Trying to convey how we feel with words can be difficult. You sit with the feeling and think about the words that attempt to express it. Nothing really does though. They come close, but something is always missing.
I’ve spent hours trying to find the right words, construct the right sentence, and make other’s feel the way I do with my words. But that’s backwards. You can’t make other’s feel what you feel. You have to call out the proper emotion from within them.
Isn’t that the same as making others feel how we feel? It’s the reverse actually. Instead of trying to make you feel how I feel, I want to bring out a particular feeling in YOU. This is all very confusing, you say.
If I am trying to get you to feel a certain way at a particular spot in my story, I automatically go to every aspect of the story to get you there. I use the setting, the weather, the body language of my characters, and dialogue. The words I choose to describe all of this call out an emotion in you.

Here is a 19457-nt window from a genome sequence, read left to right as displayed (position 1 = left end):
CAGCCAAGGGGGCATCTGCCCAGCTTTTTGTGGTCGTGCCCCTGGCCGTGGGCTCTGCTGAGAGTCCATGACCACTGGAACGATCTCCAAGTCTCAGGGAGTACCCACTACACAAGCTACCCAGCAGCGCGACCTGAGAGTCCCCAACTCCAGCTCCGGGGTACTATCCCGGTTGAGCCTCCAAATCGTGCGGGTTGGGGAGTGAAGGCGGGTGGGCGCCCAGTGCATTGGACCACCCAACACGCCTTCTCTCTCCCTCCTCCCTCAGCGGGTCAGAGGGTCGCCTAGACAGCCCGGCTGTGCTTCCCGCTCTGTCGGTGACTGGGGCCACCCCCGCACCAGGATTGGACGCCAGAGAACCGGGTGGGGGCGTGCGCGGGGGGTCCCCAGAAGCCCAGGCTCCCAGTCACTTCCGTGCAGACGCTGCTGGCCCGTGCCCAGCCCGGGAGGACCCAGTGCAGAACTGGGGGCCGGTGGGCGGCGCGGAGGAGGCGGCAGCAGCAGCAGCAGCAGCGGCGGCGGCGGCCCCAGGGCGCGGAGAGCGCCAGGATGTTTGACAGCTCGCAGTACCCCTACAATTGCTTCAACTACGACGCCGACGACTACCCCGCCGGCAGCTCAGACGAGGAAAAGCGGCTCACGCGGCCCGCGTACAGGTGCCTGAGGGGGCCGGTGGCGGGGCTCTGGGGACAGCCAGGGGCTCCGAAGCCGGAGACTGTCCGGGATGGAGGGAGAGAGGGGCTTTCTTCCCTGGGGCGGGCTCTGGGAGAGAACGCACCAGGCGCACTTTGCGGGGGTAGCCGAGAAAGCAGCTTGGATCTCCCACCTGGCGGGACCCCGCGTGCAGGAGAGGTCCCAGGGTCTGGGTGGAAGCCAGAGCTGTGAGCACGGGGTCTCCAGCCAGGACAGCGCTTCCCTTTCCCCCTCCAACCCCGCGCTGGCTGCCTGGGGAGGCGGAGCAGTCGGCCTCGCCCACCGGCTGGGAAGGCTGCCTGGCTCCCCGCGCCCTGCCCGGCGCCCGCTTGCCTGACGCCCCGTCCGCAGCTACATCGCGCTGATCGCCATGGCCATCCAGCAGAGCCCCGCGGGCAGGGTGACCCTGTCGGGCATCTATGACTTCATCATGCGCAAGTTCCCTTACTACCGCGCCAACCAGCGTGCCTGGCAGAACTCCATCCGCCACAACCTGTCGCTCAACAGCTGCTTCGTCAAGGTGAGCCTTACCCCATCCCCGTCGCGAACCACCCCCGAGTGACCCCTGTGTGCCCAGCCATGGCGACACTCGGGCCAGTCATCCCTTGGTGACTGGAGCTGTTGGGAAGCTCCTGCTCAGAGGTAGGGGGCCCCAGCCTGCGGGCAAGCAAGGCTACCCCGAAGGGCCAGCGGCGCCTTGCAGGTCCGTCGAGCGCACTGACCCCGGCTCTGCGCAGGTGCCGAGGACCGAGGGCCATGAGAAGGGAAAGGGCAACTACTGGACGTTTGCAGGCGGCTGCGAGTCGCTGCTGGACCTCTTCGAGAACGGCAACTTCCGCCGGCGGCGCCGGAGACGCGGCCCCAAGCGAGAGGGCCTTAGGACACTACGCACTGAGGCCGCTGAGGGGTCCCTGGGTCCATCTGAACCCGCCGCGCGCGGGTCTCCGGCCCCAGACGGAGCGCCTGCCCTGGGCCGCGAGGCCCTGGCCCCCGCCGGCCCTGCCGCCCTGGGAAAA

If I want you to feel joy, I’m going to find a detail of joy in the weather that I can bring forward. I’m going to have my character notice bright and beautiful things in the setting and not the cockroach lurking in the corner. The words I use to describe the actions in the scene are going to be bouncy and colorful.
By doing this, I don’t have to tell you that my character is happy or joyful. You already know because it is in everything that is going on around the character. Even if the setting is ugly and dark, if your character notices the one beautiful element it tells the reader how your character is feeling and that your character is more of the optimistic type than pessimistic.
Get your thesaurus and dictionary out and have them ready while you are editing your first draft. If they are easily accessible, you are more likely to use them. As you build your story, chose words that do more than define and describe, choose words that characterize and color.